Staples overtook Office Depot and became the top office supply company in the country. The key point is this: when you decide to initiate a branding effort, it must be based totally on the value proposition you see as your biggest selling point. Beyond that, you have to make the changes in your organization that will align with that brand.

2. Insisting that Branding Only Relates to Products or Services

A company’s products, whether they are lumber or software, are obviously the most important feature. But the other features of a brand and a branding message strategy are critical as well.

What are the services and benefits that exist behind those products that provide value to customers? What type of long-term support and other factors of customer service are an integral part of the company? Identify these things then make their value become a part of your brand.

Consider FedEx:


Top quality customer service and reliability are a part of the FedEx brand. They move things well, and that is the service value they provide over and over again. This distinguishes it from the competition over 35 years of a great track record.

Businesses know that when they need a package to get from here to there, FedEx is their best bet. The brand name FedEx has become like a mini-mission statement that stands for a value proposition.

3. Believing that Brands Somehow Take Care of themselves

When companies hire new employees, they don’t put them in a cubicle or an office and leave them alone to fend for themselves. They train, they mentor, they support, and more.

Brands also need this type of nurturing. Things change, both internally and externally. For this and many other reasons, brand marketing, out of necessity, is an evolutionary process. . There must be a continual re-assessment of how a company’s brand reflects its key value proposition. When there is a disconnect, then things must change.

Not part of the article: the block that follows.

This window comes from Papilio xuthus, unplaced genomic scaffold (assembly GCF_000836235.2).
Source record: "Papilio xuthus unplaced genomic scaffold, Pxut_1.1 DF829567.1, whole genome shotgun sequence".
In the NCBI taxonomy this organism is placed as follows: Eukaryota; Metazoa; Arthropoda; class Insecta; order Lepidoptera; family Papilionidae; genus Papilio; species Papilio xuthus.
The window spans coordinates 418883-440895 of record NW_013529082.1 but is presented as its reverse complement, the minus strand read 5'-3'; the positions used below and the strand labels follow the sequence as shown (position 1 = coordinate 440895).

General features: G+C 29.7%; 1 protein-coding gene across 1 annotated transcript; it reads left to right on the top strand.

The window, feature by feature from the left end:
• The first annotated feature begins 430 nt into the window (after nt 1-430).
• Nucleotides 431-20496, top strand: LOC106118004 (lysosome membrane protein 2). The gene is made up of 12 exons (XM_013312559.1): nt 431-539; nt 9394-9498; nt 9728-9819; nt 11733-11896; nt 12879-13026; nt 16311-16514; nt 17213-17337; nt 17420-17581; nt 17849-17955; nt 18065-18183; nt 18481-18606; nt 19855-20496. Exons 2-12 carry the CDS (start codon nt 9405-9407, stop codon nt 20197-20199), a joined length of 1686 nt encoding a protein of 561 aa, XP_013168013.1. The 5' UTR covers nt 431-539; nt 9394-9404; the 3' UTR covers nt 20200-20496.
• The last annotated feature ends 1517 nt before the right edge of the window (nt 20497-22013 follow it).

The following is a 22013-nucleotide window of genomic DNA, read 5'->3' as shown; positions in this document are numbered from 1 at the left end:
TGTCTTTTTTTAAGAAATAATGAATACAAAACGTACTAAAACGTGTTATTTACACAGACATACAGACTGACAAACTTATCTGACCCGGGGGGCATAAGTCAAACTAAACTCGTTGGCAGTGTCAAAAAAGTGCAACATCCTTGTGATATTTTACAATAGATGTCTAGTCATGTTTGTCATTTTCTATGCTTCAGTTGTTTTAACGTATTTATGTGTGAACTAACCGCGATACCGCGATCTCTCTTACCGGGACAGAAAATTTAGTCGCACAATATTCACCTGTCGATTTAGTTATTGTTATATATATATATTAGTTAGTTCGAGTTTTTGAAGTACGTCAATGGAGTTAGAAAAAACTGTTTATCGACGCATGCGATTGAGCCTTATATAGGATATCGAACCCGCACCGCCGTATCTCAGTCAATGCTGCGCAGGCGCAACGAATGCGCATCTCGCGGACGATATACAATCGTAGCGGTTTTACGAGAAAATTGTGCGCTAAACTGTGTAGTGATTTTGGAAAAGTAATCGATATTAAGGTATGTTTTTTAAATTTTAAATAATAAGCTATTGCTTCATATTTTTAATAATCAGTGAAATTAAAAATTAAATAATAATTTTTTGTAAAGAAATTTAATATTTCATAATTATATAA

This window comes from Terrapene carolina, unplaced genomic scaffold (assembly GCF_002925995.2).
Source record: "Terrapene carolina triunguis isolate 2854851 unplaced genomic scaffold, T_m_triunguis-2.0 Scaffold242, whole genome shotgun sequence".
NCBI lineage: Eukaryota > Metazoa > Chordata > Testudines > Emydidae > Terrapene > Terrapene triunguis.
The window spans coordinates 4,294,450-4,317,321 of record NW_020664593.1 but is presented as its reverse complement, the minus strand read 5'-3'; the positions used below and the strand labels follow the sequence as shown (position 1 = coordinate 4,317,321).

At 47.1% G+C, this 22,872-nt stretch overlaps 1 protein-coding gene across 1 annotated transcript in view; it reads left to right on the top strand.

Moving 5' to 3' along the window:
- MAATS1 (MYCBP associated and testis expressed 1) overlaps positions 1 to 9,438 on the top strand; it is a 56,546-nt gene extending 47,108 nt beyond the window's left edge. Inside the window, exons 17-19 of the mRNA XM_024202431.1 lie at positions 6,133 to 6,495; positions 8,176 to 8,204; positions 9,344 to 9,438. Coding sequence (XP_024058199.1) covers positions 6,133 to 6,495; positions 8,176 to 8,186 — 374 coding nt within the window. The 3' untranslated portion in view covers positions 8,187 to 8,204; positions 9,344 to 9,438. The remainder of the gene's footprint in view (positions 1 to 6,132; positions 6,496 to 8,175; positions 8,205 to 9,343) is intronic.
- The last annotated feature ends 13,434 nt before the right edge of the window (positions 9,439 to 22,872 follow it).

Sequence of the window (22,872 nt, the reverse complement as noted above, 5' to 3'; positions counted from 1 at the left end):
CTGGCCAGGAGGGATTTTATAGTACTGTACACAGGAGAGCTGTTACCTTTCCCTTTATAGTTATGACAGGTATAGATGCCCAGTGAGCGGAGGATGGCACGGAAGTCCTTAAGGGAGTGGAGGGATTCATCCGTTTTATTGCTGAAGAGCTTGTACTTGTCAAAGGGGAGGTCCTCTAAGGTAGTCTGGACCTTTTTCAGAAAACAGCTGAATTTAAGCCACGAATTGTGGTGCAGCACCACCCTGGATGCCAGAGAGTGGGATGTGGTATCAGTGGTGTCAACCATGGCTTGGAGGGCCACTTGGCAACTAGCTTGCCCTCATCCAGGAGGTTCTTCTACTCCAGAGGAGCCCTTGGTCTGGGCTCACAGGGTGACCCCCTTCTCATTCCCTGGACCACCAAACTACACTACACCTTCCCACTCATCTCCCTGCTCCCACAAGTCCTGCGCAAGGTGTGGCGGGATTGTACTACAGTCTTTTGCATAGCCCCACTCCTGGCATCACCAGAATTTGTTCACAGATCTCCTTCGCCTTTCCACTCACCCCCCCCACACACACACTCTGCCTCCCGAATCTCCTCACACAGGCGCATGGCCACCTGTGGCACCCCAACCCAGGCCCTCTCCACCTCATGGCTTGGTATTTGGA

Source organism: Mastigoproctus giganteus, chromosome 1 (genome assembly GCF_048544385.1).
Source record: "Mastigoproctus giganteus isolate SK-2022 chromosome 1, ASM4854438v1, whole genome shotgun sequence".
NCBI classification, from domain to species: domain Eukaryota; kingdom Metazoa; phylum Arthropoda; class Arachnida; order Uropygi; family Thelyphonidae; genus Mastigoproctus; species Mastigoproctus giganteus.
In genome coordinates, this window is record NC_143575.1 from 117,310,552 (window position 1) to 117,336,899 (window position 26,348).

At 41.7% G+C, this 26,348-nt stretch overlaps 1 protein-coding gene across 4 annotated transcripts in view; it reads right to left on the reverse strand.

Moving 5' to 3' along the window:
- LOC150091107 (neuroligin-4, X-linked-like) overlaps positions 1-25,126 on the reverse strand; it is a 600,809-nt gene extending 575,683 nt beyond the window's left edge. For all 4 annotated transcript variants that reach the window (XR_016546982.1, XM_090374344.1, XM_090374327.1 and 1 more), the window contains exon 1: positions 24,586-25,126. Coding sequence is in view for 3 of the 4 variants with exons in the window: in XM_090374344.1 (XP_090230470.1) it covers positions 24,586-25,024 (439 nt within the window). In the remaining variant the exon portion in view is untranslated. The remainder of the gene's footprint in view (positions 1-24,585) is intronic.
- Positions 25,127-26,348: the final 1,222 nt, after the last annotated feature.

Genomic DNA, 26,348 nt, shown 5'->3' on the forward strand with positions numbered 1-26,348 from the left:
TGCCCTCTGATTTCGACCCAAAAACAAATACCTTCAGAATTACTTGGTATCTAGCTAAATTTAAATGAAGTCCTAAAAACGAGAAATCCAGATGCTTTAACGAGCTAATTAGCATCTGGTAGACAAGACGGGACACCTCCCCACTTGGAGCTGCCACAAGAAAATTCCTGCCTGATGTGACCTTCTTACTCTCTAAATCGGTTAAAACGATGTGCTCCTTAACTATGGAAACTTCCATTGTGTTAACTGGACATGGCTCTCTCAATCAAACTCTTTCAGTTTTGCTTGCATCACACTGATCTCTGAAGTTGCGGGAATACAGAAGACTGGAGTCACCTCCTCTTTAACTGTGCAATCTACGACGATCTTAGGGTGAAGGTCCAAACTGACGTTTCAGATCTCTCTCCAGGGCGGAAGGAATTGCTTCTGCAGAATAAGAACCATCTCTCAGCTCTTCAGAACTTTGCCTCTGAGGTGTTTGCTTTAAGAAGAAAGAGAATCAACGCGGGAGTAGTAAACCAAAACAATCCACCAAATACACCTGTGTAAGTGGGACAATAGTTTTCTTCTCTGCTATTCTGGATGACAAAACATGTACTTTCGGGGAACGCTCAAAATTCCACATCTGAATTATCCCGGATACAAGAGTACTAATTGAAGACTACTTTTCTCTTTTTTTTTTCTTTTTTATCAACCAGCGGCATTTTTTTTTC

4. Making Decisions on Branding Purely an Internal Matter

Company decision-makers are incorrect if they think that they can decide on value and brand promotion by themselves. Customers have images of a company too, and their images are usually far more important than those of internal people.

UBS came to be as a result of some mergers and acquisitions. It became a very powerful financial services company but was just not recognized as such by its customers. It was divided into three different companies by the internal decision-makers who believed that each company had a special brand. Customers did not respond well and were confused about which company did which. There was not a unified brand.

When the company united those three very different brands into one with a common value proposition, it simplified its message to its customers. The result was great growth.


It’s important to listen to customers whether you are a B2C or a B2B business.

5. Thinking that Branding is Only an External Thing

Unless companies promote their value propositions internally to every member of their organization, there will be lack of coherence and commitment; there will be confusion and non-support. Failure to accomplish internal brand-building means that mixed messages are sent to customers. When this happens, customers have no unified perception of what the brand is.

When UBS re-branded itself as one company, it re-trained everyone – from top to bottom – so that a single unified and appealing written and oral voice message of brand went out to its customers, both business and individual.

B2B Brand Building Does Reap ROI Rewards

When a brand is solidly in place and when customers and potential customers see that brand as clear and consistently tied to value, the following occurs:

  • They are more willing to try your product or service
  • Closing a sale usually takes less time
  • They are willing to pay a higher price
  • They are less inclined to try the product or service of a competitor

Don’t listen to the naysayers – get your brand on.


Lead/Featured Image: Copyright: ‘http://www.123rf.com/profile_rawpixel‘ / 123RF Stock Photo

The following two tabs change content below.

Diana Beyer

Diana Beyer is experienced and self-driven specialist who is passionate about writing. She always seeking to discover a new way in personal and professional development. Personal motto: “Do one thing every day that scares you”.